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J Am Coll Surg. 2011 Jul;213(1):188-94; discussion 194-5. doi: 10.1016/j.jamcollsurg.2011.04.029. Epub 2011 May 20.

Fine needle aspiration of the thyroid: correlation with final histopathology in a surgical series of 797 patients.

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  • 1Division of Endocrine Surgery, The DeWitt Daughtry Family Department of Surgery, University of Miami Miller School of Medicine, Miami, FL 33136, USA. JLew@med.miami.edu

Abstract

BACKGROUND:

Fine needle aspiration (FNA) is accepted as the diagnostic procedure of choice in the management of patients with thyroid nodules. Follicular/Hürthle cell neoplasms have traditionally been grouped under the category of indeterminate FNA results. This study examined the experience with FNA in a large cohort of patients undergoing thyroidectomy before adoption of the Bethesda system for reporting thyroid cytopathology (BSTC) at a single academic medical center.

STUDY DESIGN:

A retrospective review of prospectively collected data of 797 consecutive patients with dominant nodules >1 cm who underwent FNA and thyroidectomy from 2003 to 2009 was performed. Patients were categorized into groups based on FNA results: malignant, benign, indeterminate, and nondiagnostic. The indeterminate group had FNA results that included follicular neoplasm, Hürthle cell neoplasm, and suspicion of papillary thyroid cancer. FNA results were compared with final histopathology after thyroidectomy.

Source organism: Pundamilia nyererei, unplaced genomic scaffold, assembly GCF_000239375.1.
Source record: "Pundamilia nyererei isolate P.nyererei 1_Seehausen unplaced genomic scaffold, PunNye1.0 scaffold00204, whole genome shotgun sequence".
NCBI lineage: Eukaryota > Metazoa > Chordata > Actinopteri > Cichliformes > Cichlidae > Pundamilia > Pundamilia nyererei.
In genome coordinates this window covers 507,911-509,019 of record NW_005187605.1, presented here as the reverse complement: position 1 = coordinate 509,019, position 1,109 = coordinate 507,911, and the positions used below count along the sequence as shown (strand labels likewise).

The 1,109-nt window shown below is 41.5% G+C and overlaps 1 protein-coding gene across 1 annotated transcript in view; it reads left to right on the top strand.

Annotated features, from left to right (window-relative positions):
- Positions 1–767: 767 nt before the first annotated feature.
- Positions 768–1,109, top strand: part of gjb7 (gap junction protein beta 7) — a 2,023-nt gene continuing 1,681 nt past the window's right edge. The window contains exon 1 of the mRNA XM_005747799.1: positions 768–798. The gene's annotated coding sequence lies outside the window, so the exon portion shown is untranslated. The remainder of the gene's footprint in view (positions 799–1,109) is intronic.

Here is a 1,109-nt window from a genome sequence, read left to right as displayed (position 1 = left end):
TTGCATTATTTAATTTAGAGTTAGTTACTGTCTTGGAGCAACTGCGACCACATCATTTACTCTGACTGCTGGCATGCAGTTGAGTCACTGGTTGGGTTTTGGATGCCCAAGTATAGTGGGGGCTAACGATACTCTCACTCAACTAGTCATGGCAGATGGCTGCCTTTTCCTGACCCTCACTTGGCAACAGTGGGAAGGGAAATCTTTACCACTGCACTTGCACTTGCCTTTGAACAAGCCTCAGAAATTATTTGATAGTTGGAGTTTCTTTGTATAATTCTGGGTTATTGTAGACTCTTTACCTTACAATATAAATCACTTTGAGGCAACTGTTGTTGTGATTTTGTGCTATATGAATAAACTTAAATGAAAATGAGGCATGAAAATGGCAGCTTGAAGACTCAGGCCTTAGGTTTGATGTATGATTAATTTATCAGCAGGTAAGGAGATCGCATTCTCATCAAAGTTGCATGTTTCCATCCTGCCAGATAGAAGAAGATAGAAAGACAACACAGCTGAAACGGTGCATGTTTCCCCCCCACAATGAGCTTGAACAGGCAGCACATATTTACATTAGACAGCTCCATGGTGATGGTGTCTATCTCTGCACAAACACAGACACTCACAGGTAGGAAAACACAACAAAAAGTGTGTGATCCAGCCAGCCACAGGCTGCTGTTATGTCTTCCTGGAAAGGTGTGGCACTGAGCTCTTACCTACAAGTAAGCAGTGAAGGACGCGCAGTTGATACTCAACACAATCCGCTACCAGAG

RESULTS:

FNA results included 147 (18%) positive for malignancy, 255 (32%) benign, 358 (45%) indeterminate, and 37 (5%) nondiagnostic. The overall malignancy rate on final histopathology was 369 of 797 (46%). Overall, there was a false positive rate of 2% and false negative rate of 8.6%. Among the 358 indeterminate FNA results, carcinoma was found in 81 (36%) of 223 follicular neoplasms, 18 (36%) of 50 Hürthle cell neoplasms, and 78 (92%) of 85 that were suspicious for papillary thyroid cancer. When FNA was nondiagnostic, cancer was present in 9 of 37 (24%). Among 39 patients with benign FNA who had cancer on final histopathology, 22 of 255 (8.6%) had cancer in the index thyroid nodule, and 81% of cancers were >1 cm.

CONCLUSIONS:

Patients with FNA and dominant nodules >1 cm, who underwent thyroidectomy, had an overall rate of thyroid malignancy of 46%. There was a cancer prevalence of 8.6% in patients with benign FNA results referred for surgical resection. Despite not yet implementing the BSTC at this medical center, the majority of thyroidectomies were adequately performed for indeterminate FNAs with underlying malignancy.

Copyright © 2011 American College of Surgeons. Published by Elsevier Inc. All rights reserved.

PMID:
21601489
[PubMed - indexed for MEDLINE]
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